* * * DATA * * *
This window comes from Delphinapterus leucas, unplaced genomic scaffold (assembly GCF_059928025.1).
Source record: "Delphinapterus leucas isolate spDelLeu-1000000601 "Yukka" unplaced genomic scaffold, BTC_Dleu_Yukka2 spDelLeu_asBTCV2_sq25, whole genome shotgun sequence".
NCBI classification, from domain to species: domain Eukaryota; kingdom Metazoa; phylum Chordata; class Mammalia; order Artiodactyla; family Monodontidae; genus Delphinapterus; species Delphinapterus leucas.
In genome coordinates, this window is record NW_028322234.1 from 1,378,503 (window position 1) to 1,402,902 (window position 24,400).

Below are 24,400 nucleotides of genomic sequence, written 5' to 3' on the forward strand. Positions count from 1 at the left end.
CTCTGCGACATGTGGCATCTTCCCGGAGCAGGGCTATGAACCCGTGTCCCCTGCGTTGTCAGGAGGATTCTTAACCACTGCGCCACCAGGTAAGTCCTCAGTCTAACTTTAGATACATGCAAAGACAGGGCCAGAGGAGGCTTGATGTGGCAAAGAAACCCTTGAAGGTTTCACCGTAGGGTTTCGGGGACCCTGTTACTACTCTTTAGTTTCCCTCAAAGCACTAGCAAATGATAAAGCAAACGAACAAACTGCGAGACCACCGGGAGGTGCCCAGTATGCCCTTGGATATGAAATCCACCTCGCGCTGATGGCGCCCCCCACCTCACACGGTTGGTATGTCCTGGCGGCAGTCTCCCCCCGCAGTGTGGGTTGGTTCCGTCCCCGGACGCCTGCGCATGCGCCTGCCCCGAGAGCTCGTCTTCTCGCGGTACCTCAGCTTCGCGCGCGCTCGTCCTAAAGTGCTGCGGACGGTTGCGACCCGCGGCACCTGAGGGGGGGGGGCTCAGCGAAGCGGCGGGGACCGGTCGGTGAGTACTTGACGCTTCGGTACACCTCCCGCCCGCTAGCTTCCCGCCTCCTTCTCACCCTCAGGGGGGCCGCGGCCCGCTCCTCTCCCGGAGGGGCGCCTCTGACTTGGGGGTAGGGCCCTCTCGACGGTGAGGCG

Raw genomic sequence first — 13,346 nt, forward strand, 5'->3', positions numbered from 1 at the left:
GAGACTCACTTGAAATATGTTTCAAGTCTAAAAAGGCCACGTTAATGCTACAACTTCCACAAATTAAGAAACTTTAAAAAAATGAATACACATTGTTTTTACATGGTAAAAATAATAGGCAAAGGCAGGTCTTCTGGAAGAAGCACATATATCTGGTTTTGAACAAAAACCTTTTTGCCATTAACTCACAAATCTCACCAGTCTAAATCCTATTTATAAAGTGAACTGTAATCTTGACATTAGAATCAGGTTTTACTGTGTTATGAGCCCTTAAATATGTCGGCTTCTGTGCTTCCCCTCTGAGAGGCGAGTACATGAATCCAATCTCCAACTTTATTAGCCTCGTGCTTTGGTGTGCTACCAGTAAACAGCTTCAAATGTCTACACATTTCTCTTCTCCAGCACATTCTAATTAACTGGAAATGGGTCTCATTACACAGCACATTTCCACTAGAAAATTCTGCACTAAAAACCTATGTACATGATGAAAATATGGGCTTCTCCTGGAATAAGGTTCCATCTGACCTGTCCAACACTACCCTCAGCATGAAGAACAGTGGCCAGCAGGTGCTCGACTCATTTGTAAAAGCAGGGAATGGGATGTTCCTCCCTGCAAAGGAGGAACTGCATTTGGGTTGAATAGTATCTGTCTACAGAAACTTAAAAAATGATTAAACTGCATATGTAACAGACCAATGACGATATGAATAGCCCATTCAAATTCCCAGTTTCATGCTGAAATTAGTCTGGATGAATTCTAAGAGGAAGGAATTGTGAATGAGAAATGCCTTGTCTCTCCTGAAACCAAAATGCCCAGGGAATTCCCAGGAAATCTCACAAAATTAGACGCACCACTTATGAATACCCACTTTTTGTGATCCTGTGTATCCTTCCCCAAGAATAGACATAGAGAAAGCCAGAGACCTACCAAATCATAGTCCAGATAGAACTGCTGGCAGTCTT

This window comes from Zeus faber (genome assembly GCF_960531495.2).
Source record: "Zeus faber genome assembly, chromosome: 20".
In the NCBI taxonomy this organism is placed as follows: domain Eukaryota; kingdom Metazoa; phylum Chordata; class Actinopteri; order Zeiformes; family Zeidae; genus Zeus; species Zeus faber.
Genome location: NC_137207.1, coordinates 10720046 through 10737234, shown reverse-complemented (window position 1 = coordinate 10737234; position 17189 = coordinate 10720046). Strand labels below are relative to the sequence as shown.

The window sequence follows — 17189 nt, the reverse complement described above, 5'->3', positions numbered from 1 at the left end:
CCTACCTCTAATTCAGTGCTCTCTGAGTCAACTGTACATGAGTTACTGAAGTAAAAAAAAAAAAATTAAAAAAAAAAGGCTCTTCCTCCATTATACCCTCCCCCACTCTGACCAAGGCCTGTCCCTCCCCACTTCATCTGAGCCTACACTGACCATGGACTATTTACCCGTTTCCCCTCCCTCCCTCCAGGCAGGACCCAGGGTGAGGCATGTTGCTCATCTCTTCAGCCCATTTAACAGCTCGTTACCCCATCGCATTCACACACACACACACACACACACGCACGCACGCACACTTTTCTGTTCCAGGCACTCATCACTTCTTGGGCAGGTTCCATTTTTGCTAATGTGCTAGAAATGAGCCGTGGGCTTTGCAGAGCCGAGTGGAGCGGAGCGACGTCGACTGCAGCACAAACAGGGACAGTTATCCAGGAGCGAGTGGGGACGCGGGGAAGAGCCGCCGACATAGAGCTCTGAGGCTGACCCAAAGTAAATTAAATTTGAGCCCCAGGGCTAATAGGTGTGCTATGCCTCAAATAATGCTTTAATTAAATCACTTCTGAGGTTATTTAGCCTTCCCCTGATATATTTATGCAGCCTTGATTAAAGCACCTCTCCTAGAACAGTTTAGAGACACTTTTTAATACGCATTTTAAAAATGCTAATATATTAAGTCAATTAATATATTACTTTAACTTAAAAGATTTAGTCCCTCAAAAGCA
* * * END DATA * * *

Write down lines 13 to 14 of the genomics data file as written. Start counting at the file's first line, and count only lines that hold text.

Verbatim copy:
The window sequence follows — 17189 nt, the reverse complement described above, 5'->3', positions numbered from 1 at the left end:
CCTACCTCTAATTCAGTGCTCTCTGAGTCAACTGTACATGAGTTACTGAAGTAAAAAAAAAAAAATTAAAAAAAAAAGGCTCTTCCTCCATTATACCCTCCCCCACTCTGACCAAGGCCTGTCCCTCCCCACTTCATCTGAGCCTACACTGACCATGGACTATTTACCCGTTTCCCCTCCCTCCCTCCAGGCAGGACCCAGGGTGAGGCATGTTGCTCATCTCTTCAGCCCATTTAACAGCTCGTTACCCCATCGCATTCACACACACACACACACACACACGCACGCACGCACACTTTTCTGTTCCAGGCACTCATCACTTCTTGGGCAGGTTCCATTTTTGCTAATGTGCTAGAAATGAGCCGTGGGCTTTGCAGAGCCGAGTGGAGCGGAGCGACGTCGACTGCAGCACAAACAGGGACAGTTATCCAGGAGCGAGTGGGGACGCGGGGAAGAGCCGCCGACATAGAGCTCTGAGGCTGACCCAAAGTAAATTAAATTTGAGCCCCAGGGCTAATAGGTGTGCTATGCCTCAAATAATGCTTTAATTAAATCACTTCTGAGGTTATTTAGCCTTCCCCTGATATATTTATGCAGCCTTGATTAAAGCACCTCTCCTAGAACAGTTTAGAGACACTTTTTAATACGCATTTTAAAAATGCTAATATATTAAGTCAATTAATATATTACTTTAACTTAAAAGATTTAGTCCCTCAAAAGCA